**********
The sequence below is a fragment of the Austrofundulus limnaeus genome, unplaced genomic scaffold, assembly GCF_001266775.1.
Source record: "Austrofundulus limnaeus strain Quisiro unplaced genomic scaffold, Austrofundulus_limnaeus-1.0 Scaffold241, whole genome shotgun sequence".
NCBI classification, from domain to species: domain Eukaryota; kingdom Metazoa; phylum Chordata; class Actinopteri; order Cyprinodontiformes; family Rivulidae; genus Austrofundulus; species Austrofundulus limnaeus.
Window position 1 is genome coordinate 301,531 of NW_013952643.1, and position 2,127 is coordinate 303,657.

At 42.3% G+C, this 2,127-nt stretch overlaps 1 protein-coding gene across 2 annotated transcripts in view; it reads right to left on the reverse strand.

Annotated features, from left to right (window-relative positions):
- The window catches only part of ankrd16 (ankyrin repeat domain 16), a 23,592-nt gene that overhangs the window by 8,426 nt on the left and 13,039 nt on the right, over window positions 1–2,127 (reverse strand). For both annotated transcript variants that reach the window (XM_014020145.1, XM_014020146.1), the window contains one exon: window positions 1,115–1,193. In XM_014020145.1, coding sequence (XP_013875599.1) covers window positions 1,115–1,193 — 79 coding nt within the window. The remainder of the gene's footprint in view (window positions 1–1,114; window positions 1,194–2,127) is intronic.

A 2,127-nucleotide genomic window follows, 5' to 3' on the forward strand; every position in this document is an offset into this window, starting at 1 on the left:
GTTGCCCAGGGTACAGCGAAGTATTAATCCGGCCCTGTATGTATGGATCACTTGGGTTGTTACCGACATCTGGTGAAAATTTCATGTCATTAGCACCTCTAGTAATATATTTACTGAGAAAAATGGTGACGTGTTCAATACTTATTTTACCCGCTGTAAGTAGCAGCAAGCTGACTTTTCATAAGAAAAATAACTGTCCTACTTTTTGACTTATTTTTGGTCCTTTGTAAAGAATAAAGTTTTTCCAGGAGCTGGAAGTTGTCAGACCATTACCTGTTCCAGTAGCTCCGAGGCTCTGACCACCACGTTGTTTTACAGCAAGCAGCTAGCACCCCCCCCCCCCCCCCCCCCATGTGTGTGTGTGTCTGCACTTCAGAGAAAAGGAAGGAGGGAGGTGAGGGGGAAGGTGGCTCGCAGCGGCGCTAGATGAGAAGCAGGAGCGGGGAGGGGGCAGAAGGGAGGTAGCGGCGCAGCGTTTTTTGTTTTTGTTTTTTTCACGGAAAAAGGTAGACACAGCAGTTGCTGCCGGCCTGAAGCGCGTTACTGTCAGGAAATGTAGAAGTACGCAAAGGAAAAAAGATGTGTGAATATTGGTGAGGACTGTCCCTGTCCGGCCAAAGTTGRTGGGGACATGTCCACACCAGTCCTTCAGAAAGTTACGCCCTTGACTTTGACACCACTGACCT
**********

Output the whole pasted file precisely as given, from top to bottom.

The sequence below is a fragment of the Austrofundulus limnaeus genome, unplaced genomic scaffold, assembly GCF_001266775.1.
Source record: "Austrofundulus limnaeus strain Quisiro unplaced genomic scaffold, Austrofundulus_limnaeus-1.0 Scaffold241, whole genome shotgun sequence".
NCBI classification, from domain to species: domain Eukaryota; kingdom Metazoa; phylum Chordata; class Actinopteri; order Cyprinodontiformes; family Rivulidae; genus Austrofundulus; species Austrofundulus limnaeus.
Window position 1 is genome coordinate 301,531 of NW_013952643.1, and position 2,127 is coordinate 303,657.

At 42.3% G+C, this 2,127-nt stretch overlaps 1 protein-coding gene across 2 annotated transcripts in view; it reads right to left on the reverse strand.

Annotated features, from left to right (window-relative positions):
- The window catches only part of ankrd16 (ankyrin repeat domain 16), a 23,592-nt gene that overhangs the window by 8,426 nt on the left and 13,039 nt on the right, over window positions 1–2,127 (reverse strand). For both annotated transcript variants that reach the window (XM_014020145.1, XM_014020146.1), the window contains one exon: window positions 1,115–1,193. In XM_014020145.1, coding sequence (XP_013875599.1) covers window positions 1,115–1,193 — 79 coding nt within the window. The remainder of the gene's footprint in view (window positions 1–1,114; window positions 1,194–2,127) is intronic.

A 2,127-nucleotide genomic window follows, 5' to 3' on the forward strand; every position in this document is an offset into this window, starting at 1 on the left:
GTTGCCCAGGGTACAGCGAAGTATTAATCCGGCCCTGTATGTATGGATCACTTGGGTTGTTACCGACATCTGGTGAAAATTTCATGTCATTAGCACCTCTAGTAATATATTTACTGAGAAAAATGGTGACGTGTTCAATACTTATTTTACCCGCTGTAAGTAGCAGCAAGCTGACTTTTCATAAGAAAAATAACTGTCCTACTTTTTGACTTATTTTTGGTCCTTTGTAAAGAATAAAGTTTTTCCAGGAGCTGGAAGTTGTCAGACCATTACCTGTTCCAGTAGCTCCGAGGCTCTGACCACCACGTTGTTTTACAGCAAGCAGCTAGCACCCCCCCCCCCCCCCCCCCCATGTGTGTGTGTGTCTGCACTTCAGAGAAAAGGAAGGAGGGAGGTGAGGGGGAAGGTGGCTCGCAGCGGCGCTAGATGAGAAGCAGGAGCGGGGAGGGGGCAGAAGGGAGGTAGCGGCGCAGCGTTTTTTGTTTTTGTTTTTTTCACGGAAAAAGGTAGACACAGCAGTTGCTGCCGGCCTGAAGCGCGTTACTGTCAGGAAATGTAGAAGTACGCAAAGGAAAAAAGATGTGTGAATATTGGTGAGGACTGTCCCTGTCCGGCCAAAGTTGRTGGGGACATGTCCACACCAGTCCTTCAGAAAGTTACGCCCTTGACTTTGACACCACTGACCT